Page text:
Soares AF, Nissen JD, Garcia-Serrano AM, Nussbaum SS, Waagepetersen HS, Duarte JM. Glycogen metabolism is impaired in the brain of male type 2 diabetic Goto-Kakizaki rats. J Neuro Res 2019;97:1004-17.  Back to cited text no. 13
    
14.
Mir-Coll J, Duran J, Slebe F, García-Rocha M, Gomis R, Gasa R, et al. Genetic models rule out a major role of beta cell glycogen in the control of glucose homeostasis. Diabetologia 2016;59:1012-20.  Back to cited text no. 14
    
15.
Ashcroft FM, Rohm M, Clark A, Brereton MF. Is type 2 diabetes a glycogen storage disease of pancreatic β cells. Cell Metab 2017;26:17-23.  Back to cited text no. 15
    
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Pedersen AJ, Hingst JR, Friedrichsen M, Kristensen JM, Højlund K, Wojtaszewski JF. Dysregulation of muscle glycogen synthase in recovery from exercise in type 2 diabetes. Diabetologia 2015;58:1569-78.  Back to cited text no. 16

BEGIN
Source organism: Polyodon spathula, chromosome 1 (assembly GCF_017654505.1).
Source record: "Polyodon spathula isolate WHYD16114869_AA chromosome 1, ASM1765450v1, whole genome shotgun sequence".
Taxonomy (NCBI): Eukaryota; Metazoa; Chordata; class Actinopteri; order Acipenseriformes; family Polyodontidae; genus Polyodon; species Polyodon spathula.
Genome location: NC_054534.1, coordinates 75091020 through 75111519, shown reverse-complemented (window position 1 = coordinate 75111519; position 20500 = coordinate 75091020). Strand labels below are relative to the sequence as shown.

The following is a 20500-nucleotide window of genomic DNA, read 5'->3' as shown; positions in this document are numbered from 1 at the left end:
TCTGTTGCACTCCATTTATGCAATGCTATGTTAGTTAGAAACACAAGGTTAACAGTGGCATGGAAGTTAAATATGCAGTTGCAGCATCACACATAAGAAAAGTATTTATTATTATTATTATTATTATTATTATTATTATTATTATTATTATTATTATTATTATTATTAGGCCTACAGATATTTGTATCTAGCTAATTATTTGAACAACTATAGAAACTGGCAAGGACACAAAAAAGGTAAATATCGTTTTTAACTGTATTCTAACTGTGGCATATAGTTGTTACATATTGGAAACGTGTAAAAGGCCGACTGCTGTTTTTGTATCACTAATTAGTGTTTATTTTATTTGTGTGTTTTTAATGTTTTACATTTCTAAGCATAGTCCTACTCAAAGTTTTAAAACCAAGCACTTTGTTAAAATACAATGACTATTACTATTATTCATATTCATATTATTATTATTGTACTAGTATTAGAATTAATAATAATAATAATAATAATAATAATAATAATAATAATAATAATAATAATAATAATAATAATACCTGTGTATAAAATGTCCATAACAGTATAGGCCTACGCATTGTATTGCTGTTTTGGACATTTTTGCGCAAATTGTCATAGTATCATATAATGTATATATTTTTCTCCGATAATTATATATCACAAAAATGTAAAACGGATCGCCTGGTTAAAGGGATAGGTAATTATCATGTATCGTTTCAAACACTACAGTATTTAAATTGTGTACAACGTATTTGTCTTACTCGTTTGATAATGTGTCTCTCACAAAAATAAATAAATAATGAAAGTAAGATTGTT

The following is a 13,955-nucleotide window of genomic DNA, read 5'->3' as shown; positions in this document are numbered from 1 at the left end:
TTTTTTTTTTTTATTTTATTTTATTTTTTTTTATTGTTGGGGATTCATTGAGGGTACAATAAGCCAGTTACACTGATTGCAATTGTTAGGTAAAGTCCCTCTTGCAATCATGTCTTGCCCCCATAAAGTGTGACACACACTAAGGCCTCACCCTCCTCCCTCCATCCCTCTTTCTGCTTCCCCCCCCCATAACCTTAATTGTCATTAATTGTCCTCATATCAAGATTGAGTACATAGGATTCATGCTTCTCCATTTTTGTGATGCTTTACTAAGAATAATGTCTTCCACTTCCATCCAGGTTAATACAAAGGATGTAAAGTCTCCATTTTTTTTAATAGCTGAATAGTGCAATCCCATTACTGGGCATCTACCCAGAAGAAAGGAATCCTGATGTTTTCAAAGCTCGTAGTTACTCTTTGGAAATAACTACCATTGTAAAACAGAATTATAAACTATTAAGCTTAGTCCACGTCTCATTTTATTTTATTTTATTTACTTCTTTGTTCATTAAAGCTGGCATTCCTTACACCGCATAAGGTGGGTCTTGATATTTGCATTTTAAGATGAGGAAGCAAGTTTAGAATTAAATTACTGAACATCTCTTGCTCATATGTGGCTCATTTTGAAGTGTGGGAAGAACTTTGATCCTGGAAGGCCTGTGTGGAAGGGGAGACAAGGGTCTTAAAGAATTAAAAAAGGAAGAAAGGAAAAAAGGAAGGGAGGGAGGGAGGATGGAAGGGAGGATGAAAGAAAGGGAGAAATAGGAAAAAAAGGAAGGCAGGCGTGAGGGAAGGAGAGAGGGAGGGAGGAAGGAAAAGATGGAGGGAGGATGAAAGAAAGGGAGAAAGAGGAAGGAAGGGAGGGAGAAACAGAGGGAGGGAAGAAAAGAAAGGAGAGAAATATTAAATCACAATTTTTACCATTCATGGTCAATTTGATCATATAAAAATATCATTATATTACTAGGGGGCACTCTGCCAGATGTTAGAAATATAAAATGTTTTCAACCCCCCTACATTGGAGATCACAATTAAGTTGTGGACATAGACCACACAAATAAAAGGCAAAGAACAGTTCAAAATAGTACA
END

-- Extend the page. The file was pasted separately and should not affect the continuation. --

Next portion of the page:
17.
Hundal RS, Krssak M, Dufour S, Laurent D, Lebon V, Chandramouli V, et al. Mechanism by which metformin reduces glucose production in type 2 diabetes. Diabetes 2000;49:2063-9.  Back to cited text no. 17
    
18.
Krssak M, Brehm A, Bernroider E, Anderwald C, Nowotny P, Dalla Man C, et al. Alterations in postprandial hepatic glycogen metabolism in type 2 diabetes. Diabetes 2004;53:3048-56.  Back to cited text no. 18
    
19.
Pandey MK, DeGrado TR. Glycogen synthase kinase-3 (GSK-3)-targeted therapy and imaging. Theranostics 2016;6:571-93.  Back to cited text no. 19
    


    Figures

  [Figure 1], [Figure 2], [Figure 3]
 
 
    Tables

  [Table 1], [Table 2], [Table 3]